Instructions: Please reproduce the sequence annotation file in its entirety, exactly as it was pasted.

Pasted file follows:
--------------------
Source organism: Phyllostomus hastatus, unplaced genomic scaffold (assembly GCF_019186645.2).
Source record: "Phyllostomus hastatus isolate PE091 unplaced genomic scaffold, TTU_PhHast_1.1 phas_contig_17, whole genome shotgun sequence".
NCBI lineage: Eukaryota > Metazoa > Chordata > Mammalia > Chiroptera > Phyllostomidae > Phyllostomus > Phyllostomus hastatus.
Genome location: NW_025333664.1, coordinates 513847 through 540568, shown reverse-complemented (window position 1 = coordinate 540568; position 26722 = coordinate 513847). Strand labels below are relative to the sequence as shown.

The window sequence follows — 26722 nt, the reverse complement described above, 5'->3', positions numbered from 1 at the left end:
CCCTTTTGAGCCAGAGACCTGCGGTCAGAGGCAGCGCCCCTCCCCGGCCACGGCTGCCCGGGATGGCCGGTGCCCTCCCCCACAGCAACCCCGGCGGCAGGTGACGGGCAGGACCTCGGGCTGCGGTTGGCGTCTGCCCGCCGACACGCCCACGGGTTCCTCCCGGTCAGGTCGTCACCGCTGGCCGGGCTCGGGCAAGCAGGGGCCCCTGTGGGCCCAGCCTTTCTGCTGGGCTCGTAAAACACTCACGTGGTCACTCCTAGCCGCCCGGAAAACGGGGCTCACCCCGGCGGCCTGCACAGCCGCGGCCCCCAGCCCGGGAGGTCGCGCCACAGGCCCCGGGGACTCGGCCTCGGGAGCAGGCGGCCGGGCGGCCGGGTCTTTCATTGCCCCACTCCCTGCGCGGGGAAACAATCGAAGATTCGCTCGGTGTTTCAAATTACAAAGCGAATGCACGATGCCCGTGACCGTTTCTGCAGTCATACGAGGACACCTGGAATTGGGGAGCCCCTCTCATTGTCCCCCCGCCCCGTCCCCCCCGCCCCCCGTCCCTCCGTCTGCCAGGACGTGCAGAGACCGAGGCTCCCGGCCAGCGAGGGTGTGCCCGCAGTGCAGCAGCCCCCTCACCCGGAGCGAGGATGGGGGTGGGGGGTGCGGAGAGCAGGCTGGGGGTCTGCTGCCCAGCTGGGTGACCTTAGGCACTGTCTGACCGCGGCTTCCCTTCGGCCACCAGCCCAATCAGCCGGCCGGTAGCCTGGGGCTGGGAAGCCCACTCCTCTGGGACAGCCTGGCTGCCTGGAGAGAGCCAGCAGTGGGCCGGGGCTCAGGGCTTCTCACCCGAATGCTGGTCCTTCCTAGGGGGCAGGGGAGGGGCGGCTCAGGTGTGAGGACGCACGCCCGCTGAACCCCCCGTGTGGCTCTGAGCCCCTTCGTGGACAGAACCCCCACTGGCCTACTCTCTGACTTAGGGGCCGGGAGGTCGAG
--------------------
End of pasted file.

Source organism: Phyllostomus hastatus, unplaced genomic scaffold (assembly GCF_019186645.2).
Source record: "Phyllostomus hastatus isolate PE091 unplaced genomic scaffold, TTU_PhHast_1.1 phas_contig_17, whole genome shotgun sequence".
NCBI lineage: Eukaryota > Metazoa > Chordata > Mammalia > Chiroptera > Phyllostomidae > Phyllostomus > Phyllostomus hastatus.
Genome location: NW_025333664.1, coordinates 513847 through 540568, shown reverse-complemented (window position 1 = coordinate 540568; position 26722 = coordinate 513847). Strand labels below are relative to the sequence as shown.

The window sequence follows — 26722 nt, the reverse complement described above, 5'->3', positions numbered from 1 at the left end:
CCCTTTTGAGCCAGAGACCTGCGGTCAGAGGCAGCGCCCCTCCCCGGCCACGGCTGCCCGGGATGGCCGGTGCCCTCCCCCACAGCAACCCCGGCGGCAGGTGACGGGCAGGACCTCGGGCTGCGGTTGGCGTCTGCCCGCCGACACGCCCACGGGTTCCTCCCGGTCAGGTCGTCACCGCTGGCCGGGCTCGGGCAAGCAGGGGCCCCTGTGGGCCCAGCCTTTCTGCTGGGCTCGTAAAACACTCACGTGGTCACTCCTAGCCGCCCGGAAAACGGGGCTCACCCCGGCGGCCTGCACAGCCGCGGCCCCCAGCCCGGGAGGTCGCGCCACAGGCCCCGGGGACTCGGCCTCGGGAGCAGGCGGCCGGGCGGCCGGGTCTTTCATTGCCCCACTCCCTGCGCGGGGAAACAATCGAAGATTCGCTCGGTGTTTCAAATTACAAAGCGAATGCACGATGCCCGTGACCGTTTCTGCAGTCATACGAGGACACCTGGAATTGGGGAGCCCCTCTCATTGTCCCCCCGCCCCGTCCCCCCCGCCCCCCGTCCCTCCGTCTGCCAGGACGTGCAGAGACCGAGGCTCCCGGCCAGCGAGGGTGTGCCCGCAGTGCAGCAGCCCCCTCACCCGGAGCGAGGATGGGGGTGGGGGGTGCGGAGAGCAGGCTGGGGGTCTGCTGCCCAGCTGGGTGACCTTAGGCACTGTCTGACCGCGGCTTCCCTTCGGCCACCAGCCCAATCAGCCGGCCGGTAGCCTGGGGCTGGGAAGCCCACTCCTCTGGGACAGCCTGGCTGCCTGGAGAGAGCCAGCAGTGGGCCGGGGCTCAGGGCTTCTCACCCGAATGCTGGTCCTTCCTAGGGGGCAGGGGAGGGGCGGCTCAGGTGTGAGGACGCACGCCCGCTGAACCCCCCGTGTGGCTCTGAGCCCCTTCGTGGACAGAACCCCCACTGGCCTACTCTCTGACTTAGGGGCCGGGAGGTCGAG